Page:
Culture—laws, social practices, societal taboos, societal expectations, politics and government, entertainment/games, religious practices, education, war, mores, technology

Geography—type and/or condition of land to include mountains, plains, lowlands, islands, cloud cities, volcanoes, and so on. Terrain. Plant and animal life.

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Setting details can change as a character advances through the story, yet once the setting has been established, you can cut back on references to it, perhaps just touching lightly on setting details to remind readers where the characters are.

You can also use the objects of setting to keep characters attached to their setting, so they seem more like real people responding to their environment and less like actors who seldom touch or use the props around them. Give characters props they would use and should use as they move through their adventures. Make setting solid and real to your characters.

Anything that addresses location in either time or place is setting detail. It’s this detail—and her interaction with it—that makes a character seem real. It’s setting detail that makes fiction real to the reader.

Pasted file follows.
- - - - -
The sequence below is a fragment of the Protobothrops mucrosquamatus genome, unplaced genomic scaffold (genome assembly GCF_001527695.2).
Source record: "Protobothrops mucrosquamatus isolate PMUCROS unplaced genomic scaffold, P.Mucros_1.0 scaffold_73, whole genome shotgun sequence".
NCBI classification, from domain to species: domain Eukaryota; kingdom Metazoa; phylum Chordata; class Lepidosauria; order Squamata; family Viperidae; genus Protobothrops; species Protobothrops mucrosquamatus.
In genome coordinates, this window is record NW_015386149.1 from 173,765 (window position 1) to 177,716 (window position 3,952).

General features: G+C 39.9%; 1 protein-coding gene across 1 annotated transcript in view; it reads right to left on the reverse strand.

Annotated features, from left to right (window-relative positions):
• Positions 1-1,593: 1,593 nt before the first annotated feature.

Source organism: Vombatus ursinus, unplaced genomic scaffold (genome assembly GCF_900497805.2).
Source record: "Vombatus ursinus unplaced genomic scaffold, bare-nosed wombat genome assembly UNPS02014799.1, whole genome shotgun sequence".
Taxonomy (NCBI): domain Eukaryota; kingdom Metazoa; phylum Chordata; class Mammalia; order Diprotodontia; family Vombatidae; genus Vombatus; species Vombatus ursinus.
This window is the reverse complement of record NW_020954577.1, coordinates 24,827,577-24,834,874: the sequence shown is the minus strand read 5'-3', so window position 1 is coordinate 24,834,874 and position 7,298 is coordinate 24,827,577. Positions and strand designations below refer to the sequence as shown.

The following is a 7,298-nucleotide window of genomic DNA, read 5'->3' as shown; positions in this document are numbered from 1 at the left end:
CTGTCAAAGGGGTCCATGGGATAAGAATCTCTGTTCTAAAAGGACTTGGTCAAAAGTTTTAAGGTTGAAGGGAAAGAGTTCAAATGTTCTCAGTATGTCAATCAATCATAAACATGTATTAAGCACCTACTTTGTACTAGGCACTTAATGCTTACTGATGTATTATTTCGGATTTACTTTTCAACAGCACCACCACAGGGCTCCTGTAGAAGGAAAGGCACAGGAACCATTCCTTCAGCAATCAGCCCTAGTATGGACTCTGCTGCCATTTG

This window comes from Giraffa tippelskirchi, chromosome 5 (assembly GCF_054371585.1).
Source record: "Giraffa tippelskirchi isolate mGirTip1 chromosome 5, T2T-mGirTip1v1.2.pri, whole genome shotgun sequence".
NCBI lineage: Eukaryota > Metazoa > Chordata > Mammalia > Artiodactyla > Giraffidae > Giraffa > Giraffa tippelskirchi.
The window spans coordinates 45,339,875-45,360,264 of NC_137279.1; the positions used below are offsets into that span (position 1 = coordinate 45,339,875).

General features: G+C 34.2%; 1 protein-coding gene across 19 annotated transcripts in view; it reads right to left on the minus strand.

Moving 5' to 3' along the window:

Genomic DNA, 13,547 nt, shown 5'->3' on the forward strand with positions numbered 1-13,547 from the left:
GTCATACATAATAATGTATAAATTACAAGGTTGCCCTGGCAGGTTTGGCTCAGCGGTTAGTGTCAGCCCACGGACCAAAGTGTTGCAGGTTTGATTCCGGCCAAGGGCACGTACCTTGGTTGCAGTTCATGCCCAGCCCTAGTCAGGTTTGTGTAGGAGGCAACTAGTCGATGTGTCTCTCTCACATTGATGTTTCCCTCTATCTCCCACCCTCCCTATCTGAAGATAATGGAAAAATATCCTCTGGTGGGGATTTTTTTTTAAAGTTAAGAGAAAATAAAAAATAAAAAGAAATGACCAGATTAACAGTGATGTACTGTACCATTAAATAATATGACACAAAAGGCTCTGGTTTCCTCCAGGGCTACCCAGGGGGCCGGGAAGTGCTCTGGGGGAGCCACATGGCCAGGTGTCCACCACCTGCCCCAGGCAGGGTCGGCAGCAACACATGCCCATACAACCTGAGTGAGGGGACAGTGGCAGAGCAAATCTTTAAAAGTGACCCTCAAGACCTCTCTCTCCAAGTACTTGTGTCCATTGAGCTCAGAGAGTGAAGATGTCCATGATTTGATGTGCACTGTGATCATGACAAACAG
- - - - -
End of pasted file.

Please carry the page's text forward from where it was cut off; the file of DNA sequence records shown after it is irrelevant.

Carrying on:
Objects used by or noticed by characters should mean something for the story. They should reveal character or advance plot or reflect mood or set tone. The can even have an impact on conflict.

Include setting detail of different varieties for your characters. Put characters in a time and place that works for their stories. Consider mentioning a moment from history—even if it’s fictional history—to ground characters and readers in a location that holds meaning for them, a place of importance in their lives.

Give thought to setting so that it works for the story and not against it.

Use setting to make fiction authentic.

There is a time and a place for your story events to unfold.

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For fun, Somewhere by Idina Menzel and Lea Michele (Glee)